Unreal Engine 4 provides some great JSON utility structures and functions for parsing and creating JSON. It’s a format that’s used a lot for data storage and transmission, especially with web requests.
This post is the first part in a short series introducing how to use Json in UE4. I’m not aiming to introduce what Json is – if you’re unfamiliar, there’s plenty of resources online.
All the functionality for JSON in UE4 is included in two modules: Json and JsonUtilities, which are both in the Source/Runtime directory. To be able to use these in your project, simply add Json and JsonUtilities to your project’s PrivateDependencyModuleNames (located in your project’s build rules file – normally called Project.Build.cs)
There are two ways to read and write Json in UE4. Either you can read the data and build the Json yourself, or you can use the built-in utility functions in JsonUtilities that use UE4’s reflection system to read from the UPROPERTYs in classes or structs.
This post will focus on the former – just using the simple Json functions to build some simple Json strings.
Json supports a number of types – bool, string, number. These are generally stored as a name with an associated value. Each of these name-value pairs are stored inside a Json object, which is essentially what is between the curly braces in a Json string.
These Json object is represented with the FJsonObject class in UE4, which is declared as such:
TSharedPtr JsonObject = MakeShareable(new FJsonObject);
Once you have created the root Json object, it’s as simple as adding the name-value pairs that you want. We’ll build a really simple set of properties that might represent a weapon, along with how much damage it does
JsonObject->SetStringField("Name", "Super Sword");
Note that you can call SetObjectField to add a new object type as well.
Once you build your FJsonObject, you’ll need to get a string representation of that to do something with – save to a file, for instance. This can be achieved using a TJsonWriter to write the Json, and the FJsonSerializer class to serialize the JsonObject itself.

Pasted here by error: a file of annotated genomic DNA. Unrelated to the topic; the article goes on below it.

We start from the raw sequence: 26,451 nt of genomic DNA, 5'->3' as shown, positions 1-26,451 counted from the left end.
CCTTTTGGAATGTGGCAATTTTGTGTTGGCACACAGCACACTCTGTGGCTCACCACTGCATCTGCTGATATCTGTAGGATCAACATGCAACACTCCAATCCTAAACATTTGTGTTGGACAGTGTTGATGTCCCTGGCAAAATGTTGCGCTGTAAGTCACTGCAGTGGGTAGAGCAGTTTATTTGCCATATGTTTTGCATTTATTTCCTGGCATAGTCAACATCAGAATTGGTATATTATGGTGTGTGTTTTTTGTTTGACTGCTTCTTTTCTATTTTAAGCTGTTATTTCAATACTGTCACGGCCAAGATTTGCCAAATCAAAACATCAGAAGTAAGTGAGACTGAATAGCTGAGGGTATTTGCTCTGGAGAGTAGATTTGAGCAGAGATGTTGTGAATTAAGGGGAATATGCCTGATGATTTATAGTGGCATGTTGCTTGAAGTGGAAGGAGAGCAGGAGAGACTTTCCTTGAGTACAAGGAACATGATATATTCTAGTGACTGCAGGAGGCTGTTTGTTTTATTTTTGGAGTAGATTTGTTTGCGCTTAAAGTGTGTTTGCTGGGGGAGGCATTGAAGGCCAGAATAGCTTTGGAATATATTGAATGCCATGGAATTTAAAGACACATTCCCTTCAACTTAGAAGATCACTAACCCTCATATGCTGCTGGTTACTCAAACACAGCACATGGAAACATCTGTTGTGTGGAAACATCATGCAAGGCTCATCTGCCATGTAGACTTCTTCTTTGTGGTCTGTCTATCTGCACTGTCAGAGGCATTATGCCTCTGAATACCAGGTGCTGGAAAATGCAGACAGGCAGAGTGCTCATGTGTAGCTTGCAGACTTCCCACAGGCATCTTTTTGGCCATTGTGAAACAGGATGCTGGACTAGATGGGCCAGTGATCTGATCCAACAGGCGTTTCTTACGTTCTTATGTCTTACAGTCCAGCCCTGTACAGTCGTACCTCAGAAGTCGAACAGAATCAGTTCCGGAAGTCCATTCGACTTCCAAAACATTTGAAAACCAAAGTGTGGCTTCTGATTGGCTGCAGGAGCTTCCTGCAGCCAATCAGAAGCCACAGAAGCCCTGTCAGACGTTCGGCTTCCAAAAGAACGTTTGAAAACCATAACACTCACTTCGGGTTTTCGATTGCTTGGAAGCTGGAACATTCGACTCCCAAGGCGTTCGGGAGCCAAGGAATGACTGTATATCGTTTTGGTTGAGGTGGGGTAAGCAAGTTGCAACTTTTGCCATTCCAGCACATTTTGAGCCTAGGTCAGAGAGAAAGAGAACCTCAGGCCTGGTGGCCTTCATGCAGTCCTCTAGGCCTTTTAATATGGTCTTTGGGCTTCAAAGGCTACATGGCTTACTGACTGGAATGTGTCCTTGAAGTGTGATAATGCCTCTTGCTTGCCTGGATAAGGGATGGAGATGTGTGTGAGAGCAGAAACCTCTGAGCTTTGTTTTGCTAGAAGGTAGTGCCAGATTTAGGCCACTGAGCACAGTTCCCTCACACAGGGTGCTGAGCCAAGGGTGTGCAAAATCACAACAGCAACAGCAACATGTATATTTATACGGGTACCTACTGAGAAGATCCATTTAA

The simplest is the TJsonWriterFactory, shown below:
TSharedRef< TJsonWriter<> > Writer = TJsonWriterFactory<>::Create(&OutputString);
This will serialize the Json to OutputString which you are then free to do whatever you want with – pass to a Http request, save to a file, write to a database etc.
The TJsonWriterFactory is templated to accept a “policy” which determines the way the Json is printed – for instance, “pretty” so its correctly formatted, or “condensed” so all the whitespace is removed. The names of these policies are TCondensedJsonPrintPolicy and TPrettyJsonPrintPolicy.
To use these, you need to pass the appropriate policy when creating the TJsonWriter, as such:
TSharedRef< TJsonWriter<TCHAR, TPrettyJsonPrintPolicy > > JsonWriter = TJsonWriterFactory<tchar, tprettyjsonprintpolicy="">::Create(&OutputString);
That looks a bit long-winded, but you can easily typedef these yourself to make it more readable. This line of code tyedefs a TJsonWriter with the pretty print policy as FPrettyJsonWriter in place of the Writer we declared earlier:
typedef TJsonWriter<tchar, tprettyjsonprintpolicy=""> FPrettyJsonWriter;
And can then be used as such:
TSharedRef< FPrettyJsonStringWriter > Writer = FPrettyJsonStringWriterFactory::Create( &OutputString );
When put together, this code would produce the following Json:
"Name" : "Super Sword",
"Damage: " 15,
"Weight" : 3
That’s all for how to create and serialize Json in UE4. In the next part I’ll look at how to deserialize Json.